Then there's the great stuff, which numbers among the finest achievements Miles ever put down on tape: "Rated X" is an incredibly noisy, challenging and difficult piece of music, supposedly inspired as much by Stockhausen as any jazz antecedent. Miles sticks to a noisily dissonant organ here while electric guitar and electric sitar create churning, rhythmic patterns with very little in the way of "soloing" over a ferocious rhythm that the bass, drums, and percussion set up - a rhythm that Miles stops and starts on cue. This one's a bracing number that's not always what I'm in the mood for, but when I am ready to engage it, I don't know if he's ever been better. And as has been said many times here and elsewhere, the long tracks - "He Loved Him Madly" and "Calypso Frelimo," both over 32 minutes each - simply take the cake. "He Loved Him Madly" is a long, slow burning tribute to Duke Ellington in the year of his passing which builds over ambient rhythm and guitar into a fine flute solo setting the stage for an absolutely brilliant and gut-wrenching Davis trumpet solo. "Calypso Frelimo" is more "up," with a fast, dense opening sequence featuring solos by the horns, a slowed-down middle segment that gives a lot more (musical) space for everyone to work in, and then a return to the density and rocketing tempo of the beginning that allows the guitars to roam over the top, punctuated by brief trumpet statements (possibly meant to guide the proceedings). It's simply amazing, and each of the ten+ minute segments has its own flavor and character, though together they hold a cumulative power that the tracks separated probably wouldn't have garnered. Amazing stuff.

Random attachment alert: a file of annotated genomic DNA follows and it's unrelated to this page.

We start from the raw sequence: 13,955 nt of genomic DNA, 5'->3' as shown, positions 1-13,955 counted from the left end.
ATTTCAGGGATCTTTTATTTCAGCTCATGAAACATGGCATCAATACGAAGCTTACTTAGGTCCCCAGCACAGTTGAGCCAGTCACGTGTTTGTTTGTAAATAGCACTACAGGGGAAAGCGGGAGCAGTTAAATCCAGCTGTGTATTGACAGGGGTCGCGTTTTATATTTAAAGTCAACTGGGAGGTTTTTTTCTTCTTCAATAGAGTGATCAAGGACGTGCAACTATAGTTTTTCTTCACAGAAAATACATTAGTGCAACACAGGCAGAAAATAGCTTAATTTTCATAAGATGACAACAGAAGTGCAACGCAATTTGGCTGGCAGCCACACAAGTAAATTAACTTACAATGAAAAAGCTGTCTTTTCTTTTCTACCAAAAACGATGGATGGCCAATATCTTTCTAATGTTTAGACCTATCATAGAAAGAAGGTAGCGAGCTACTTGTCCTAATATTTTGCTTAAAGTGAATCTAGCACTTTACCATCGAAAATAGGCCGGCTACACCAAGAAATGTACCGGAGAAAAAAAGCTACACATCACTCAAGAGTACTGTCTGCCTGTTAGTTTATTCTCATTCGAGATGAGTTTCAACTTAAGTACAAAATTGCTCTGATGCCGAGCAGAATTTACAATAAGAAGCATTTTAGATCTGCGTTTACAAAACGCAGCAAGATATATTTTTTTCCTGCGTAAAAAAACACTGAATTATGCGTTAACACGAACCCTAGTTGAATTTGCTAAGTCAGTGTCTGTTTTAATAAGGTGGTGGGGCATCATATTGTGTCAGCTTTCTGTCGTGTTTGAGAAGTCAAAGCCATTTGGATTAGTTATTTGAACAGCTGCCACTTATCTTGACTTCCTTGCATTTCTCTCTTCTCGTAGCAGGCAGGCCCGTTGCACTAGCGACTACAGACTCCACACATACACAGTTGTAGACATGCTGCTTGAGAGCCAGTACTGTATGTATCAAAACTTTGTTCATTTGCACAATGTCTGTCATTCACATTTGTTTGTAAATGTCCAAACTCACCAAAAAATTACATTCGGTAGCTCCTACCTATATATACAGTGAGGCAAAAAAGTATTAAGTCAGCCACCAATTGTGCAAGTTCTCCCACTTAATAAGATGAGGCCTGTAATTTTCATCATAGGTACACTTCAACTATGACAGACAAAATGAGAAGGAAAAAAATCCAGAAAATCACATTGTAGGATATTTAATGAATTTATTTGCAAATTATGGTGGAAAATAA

When Get Up with It was released in 1974, critics -- let alone fans -- had a tough time with it. The package was a -- by then customary -- double LP, with sessions ranging from 1970-1974 and a large host of musicians who had indeed played on late-'60s and early-'70s recordings, including but not limited to Al Foster, Airto, John McLaughlin, Reggie Lucas, Pete Cosey, Mtume, David Liebman, Billy Cobham, Michael Henderson, Herbie Hancock, Keith Jarrett, Sonny Fortune, Steve Grossman, and others. The music felt, as was customary then, woven together from other sources by Miles and producer Teo Macero. However, these eight selections point in the direction of Miles saying goodbye, as he did for six years after this disc. This was a summation of all that jazz had been to Davis in the '70s and he was leaving it in yet another place altogether; check the opening track, "He Loved Him Madly," with its gorgeous shimmering organ vamp (not even credited to Miles) and its elaborate, decidedly slow, ambient unfolding -- yet with pronounced Ellingtonian lyricism -- over 33 minutes. Given three guitar players, flute, trumpet, bass, drums, and percussion, its restraint is remarkable. When Miles engages the organ formally as he does on the funky groove that moves through "Maiysha," with a shimmering grace that colors the proceedings impressionistically through Lucas, Cosey and guitarist Dominique Gaumont, it's positively shattering. This is Miles as he hadn't been heard since In a Silent Way, and definitely points the way to records like Tutu, The Man with the Horn, and even Decoy when he re-emerged.